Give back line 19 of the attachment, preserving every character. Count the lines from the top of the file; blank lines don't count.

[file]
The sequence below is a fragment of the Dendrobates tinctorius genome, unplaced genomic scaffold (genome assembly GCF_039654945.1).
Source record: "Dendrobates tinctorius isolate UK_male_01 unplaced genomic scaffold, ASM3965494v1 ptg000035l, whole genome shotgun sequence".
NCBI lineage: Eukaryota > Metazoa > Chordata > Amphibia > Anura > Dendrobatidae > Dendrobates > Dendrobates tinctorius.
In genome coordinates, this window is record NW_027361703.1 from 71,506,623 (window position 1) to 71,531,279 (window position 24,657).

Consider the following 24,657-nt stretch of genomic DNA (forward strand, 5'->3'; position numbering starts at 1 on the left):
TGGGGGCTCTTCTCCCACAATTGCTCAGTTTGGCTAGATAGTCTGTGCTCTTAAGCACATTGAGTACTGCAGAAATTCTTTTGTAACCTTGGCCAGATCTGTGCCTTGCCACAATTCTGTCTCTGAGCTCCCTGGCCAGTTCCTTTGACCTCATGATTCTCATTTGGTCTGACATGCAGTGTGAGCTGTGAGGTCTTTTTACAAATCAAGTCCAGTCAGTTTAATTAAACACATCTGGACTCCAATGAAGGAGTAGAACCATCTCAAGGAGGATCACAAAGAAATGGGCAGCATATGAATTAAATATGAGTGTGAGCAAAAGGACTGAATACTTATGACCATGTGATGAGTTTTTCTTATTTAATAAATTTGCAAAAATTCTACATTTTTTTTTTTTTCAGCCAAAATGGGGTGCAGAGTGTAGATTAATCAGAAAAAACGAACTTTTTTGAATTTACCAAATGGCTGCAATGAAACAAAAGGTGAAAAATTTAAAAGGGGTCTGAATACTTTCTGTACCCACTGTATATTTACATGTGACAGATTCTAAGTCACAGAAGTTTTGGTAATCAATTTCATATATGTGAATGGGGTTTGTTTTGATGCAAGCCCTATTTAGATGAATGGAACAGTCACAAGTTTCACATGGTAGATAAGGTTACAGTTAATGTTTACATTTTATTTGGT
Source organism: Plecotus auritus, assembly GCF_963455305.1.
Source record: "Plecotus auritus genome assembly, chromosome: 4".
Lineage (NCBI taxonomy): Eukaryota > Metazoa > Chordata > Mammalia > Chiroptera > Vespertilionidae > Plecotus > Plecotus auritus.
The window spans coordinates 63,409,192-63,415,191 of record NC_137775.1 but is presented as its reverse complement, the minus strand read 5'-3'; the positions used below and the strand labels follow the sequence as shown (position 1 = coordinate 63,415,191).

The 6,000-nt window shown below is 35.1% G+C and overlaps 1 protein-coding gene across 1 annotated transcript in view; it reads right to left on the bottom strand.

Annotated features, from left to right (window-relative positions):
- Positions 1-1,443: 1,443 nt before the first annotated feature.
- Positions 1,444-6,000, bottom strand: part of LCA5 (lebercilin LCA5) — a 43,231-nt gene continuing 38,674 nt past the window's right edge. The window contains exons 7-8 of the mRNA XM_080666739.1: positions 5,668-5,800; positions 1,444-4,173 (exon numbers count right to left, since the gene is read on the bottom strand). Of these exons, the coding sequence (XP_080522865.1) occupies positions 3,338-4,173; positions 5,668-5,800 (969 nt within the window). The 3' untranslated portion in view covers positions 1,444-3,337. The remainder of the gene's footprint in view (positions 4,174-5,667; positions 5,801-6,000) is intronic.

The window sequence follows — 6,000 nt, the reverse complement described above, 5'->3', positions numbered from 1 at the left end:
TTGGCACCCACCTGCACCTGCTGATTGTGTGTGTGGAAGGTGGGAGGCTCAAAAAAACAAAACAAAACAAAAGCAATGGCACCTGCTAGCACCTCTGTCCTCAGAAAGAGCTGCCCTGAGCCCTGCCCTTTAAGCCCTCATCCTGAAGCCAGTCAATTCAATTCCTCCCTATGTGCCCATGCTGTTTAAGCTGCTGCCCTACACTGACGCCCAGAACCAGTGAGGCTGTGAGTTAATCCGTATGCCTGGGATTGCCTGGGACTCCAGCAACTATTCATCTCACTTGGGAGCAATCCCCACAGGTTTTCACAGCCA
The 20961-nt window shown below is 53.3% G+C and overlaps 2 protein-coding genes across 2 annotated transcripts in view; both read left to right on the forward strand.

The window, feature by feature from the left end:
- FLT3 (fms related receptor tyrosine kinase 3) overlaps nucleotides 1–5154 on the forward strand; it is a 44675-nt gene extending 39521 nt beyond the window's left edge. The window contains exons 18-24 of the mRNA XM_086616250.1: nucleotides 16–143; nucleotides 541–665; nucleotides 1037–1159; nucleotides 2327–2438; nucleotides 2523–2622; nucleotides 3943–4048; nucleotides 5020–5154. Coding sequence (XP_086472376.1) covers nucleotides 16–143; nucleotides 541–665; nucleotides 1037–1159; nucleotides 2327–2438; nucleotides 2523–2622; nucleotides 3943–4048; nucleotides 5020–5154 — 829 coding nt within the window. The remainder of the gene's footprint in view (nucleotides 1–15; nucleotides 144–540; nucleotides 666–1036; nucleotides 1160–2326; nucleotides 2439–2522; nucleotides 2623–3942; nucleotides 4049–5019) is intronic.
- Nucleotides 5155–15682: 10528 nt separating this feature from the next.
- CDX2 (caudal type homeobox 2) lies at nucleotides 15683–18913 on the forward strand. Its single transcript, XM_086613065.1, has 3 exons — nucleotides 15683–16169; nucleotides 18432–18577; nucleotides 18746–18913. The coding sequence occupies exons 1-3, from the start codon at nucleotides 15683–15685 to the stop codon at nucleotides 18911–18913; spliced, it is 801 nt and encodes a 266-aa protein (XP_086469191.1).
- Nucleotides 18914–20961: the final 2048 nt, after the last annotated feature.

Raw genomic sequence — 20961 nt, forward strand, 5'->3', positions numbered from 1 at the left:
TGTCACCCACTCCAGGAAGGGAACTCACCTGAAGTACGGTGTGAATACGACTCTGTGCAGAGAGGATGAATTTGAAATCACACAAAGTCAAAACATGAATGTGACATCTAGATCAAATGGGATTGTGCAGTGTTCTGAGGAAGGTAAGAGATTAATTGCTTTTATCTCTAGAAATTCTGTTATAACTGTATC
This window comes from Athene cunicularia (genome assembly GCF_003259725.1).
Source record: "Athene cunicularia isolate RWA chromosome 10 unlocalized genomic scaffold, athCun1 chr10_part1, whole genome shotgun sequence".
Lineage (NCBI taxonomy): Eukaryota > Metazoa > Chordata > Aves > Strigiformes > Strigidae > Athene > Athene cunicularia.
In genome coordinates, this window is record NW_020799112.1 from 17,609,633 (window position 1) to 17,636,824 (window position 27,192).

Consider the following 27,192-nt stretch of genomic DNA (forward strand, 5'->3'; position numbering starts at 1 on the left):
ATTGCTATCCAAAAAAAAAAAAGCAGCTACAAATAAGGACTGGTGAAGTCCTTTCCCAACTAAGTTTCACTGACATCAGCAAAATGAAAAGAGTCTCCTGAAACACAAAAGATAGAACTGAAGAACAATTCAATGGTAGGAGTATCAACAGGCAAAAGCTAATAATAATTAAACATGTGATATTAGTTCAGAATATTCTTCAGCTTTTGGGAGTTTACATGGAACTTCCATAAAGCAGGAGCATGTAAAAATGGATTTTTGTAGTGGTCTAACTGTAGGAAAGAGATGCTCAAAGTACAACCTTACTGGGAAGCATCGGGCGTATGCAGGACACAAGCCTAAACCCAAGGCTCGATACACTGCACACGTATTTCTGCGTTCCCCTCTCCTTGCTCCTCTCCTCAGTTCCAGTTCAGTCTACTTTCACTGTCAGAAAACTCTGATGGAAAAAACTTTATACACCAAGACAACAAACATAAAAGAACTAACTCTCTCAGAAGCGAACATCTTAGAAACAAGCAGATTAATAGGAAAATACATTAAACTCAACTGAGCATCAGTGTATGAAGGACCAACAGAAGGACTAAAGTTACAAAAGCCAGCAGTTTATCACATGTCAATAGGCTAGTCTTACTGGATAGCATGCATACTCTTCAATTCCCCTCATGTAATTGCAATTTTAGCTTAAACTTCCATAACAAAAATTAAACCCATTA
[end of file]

- FLT3 (fms related receptor tyrosine kinase 3) overlaps nucleotides 1–5154 on the forward strand; it is a 44675-nt gene extending 39521 nt beyond the window's left edge. The window contains exons 18-24 of the mRNA XM_086616250.1: nucleotides 16–143; nucleotides 541–665; nucleotides 1037–1159; nucleotides 2327–2438; nucleotides 2523–2622; nucleotides 3943–4048; nucleotides 5020–5154. Coding sequence (XP_086472376.1) covers nucleotides 16–143; nucleotides 541–665; nucleotides 1037–1159; nucleotides 2327–2438; nucleotides 2523–2622; nucleotides 3943–4048; nucleotides 5020–5154 — 829 coding nt within the window. The remainder of the gene's footprint in view (nucleotides 1–15; nucleotides 144–540; nucleotides 666–1036; nucleotides 1160–2326; nucleotides 2439–2522; nucleotides 2623–3942; nucleotides 4049–5019) is intronic.